We had a pretty decent weekend. The wedding we went to was the perfect blend of casual and formal for the couple, and it was just really great to see it all happen.

Unfortunately, it kind of tired us out. Especially since it was the first real outing Christopher has been on in the past week or so - aside from making it to work last Friday. (Nothing like a summer sinus infection - compounded by seasonal allergies - to really get you down.)

So while we both stayed in on Friday evening, and then I went to brunch with a friend on Saturday (where I received a new cookbook to add to the list for the 8/28 Challenge), we both did make it out on Sunday. Only one problem: Going to a wedding on a Sunday made it seem like yesterday was only Saturday. Getting up this morning for work was painful.

Which, unfortunately, was compounded by the edit I'm currently working on.

The author seems to have completely ignored all of the times when his automated Spellcheck pointed out words that were spelled incorrectly. He got very close with "bosterious," I'll fully admit, but using "He looked out at them and said high" instead of "hi" (which, sadly, wouldn't have been caught by Spellcheck) is more the kind of problem I'm running in to.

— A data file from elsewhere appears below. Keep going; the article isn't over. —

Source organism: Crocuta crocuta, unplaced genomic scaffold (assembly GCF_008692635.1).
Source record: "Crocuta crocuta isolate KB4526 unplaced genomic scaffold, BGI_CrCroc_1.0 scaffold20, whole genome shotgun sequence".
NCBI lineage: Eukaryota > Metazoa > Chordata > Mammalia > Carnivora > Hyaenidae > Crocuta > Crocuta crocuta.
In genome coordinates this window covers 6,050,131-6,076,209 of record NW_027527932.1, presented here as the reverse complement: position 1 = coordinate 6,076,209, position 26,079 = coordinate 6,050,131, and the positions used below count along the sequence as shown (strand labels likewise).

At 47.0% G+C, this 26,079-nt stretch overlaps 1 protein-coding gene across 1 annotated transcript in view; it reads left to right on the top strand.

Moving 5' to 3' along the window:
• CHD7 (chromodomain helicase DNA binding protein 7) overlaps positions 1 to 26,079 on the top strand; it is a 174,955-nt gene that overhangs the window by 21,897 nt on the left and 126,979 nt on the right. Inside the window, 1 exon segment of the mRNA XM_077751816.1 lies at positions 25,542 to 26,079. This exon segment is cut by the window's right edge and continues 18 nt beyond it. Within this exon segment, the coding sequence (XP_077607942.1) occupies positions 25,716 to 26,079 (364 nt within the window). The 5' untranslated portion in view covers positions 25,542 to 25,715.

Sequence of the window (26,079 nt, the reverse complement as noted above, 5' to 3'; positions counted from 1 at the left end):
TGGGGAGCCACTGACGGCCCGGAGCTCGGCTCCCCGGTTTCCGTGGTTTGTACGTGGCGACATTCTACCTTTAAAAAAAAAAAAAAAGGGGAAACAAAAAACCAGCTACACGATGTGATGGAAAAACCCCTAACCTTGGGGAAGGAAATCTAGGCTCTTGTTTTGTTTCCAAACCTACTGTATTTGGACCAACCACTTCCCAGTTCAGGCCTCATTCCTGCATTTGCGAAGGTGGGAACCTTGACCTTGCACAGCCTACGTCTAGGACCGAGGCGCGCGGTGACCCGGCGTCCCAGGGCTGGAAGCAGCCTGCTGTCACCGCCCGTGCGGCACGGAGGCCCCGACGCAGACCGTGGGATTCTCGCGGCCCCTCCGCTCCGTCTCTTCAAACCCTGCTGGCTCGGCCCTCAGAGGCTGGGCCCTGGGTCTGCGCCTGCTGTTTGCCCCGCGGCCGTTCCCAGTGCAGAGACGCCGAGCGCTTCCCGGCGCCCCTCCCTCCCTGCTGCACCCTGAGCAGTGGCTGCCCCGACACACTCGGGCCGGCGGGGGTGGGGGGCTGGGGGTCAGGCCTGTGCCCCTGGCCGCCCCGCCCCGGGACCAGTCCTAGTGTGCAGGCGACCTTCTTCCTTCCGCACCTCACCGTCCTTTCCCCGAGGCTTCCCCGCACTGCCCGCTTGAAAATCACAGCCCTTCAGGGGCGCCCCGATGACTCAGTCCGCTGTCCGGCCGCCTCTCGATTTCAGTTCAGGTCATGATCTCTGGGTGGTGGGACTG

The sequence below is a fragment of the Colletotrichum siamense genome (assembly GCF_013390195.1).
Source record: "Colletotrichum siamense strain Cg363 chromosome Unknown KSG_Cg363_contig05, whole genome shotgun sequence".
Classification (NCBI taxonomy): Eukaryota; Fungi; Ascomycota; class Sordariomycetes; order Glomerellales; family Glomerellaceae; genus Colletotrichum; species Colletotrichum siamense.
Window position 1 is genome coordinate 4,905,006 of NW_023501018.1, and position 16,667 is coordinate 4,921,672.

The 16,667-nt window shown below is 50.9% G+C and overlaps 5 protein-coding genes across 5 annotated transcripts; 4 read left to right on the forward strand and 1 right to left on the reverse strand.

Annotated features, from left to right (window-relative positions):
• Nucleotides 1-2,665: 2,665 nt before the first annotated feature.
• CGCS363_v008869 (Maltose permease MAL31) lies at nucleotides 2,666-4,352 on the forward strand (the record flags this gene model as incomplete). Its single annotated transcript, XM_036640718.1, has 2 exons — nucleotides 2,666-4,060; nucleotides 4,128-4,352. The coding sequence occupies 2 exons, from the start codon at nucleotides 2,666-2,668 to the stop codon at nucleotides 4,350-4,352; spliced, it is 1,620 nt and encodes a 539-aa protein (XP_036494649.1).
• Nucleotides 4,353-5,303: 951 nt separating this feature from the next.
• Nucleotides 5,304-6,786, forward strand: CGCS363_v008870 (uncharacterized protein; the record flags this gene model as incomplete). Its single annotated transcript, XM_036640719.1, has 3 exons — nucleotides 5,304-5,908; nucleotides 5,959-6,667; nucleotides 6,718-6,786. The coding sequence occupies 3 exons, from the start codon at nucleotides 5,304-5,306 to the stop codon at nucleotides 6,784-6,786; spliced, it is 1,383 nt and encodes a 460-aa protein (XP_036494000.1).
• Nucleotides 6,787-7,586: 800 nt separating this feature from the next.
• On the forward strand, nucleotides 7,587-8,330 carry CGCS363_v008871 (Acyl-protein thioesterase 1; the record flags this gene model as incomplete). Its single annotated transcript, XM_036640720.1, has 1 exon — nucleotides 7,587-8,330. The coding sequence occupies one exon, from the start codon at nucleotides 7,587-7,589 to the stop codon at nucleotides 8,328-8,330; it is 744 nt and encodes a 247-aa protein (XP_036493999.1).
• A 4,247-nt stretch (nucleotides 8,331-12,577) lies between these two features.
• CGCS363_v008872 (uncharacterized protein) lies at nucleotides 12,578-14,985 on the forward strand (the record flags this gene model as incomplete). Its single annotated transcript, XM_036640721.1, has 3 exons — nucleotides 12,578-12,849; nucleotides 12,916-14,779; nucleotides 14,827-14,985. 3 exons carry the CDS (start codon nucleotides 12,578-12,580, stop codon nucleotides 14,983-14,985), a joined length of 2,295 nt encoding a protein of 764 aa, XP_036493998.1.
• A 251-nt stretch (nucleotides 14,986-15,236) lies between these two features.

Perhaps my favorite error of the past week is one that I came across today, which seemed good enough to share, here:

"His head pounded from his uncle's laughter. He took the anecdote, sat for a couple of minutes, then lifted himself off the couch and headed without a word to the bathroom where he vomited."

I figured, since most of my blog is anecdotal, that would fit right in. Although I do hope that I don't leave any of you nauseated and running for the bathroom.

(Spoiler alert: In case you're wondering, just a few pages later his uncle is actually poisoned. So I wonder if the typo was actually just Freudian foreshadowing...?)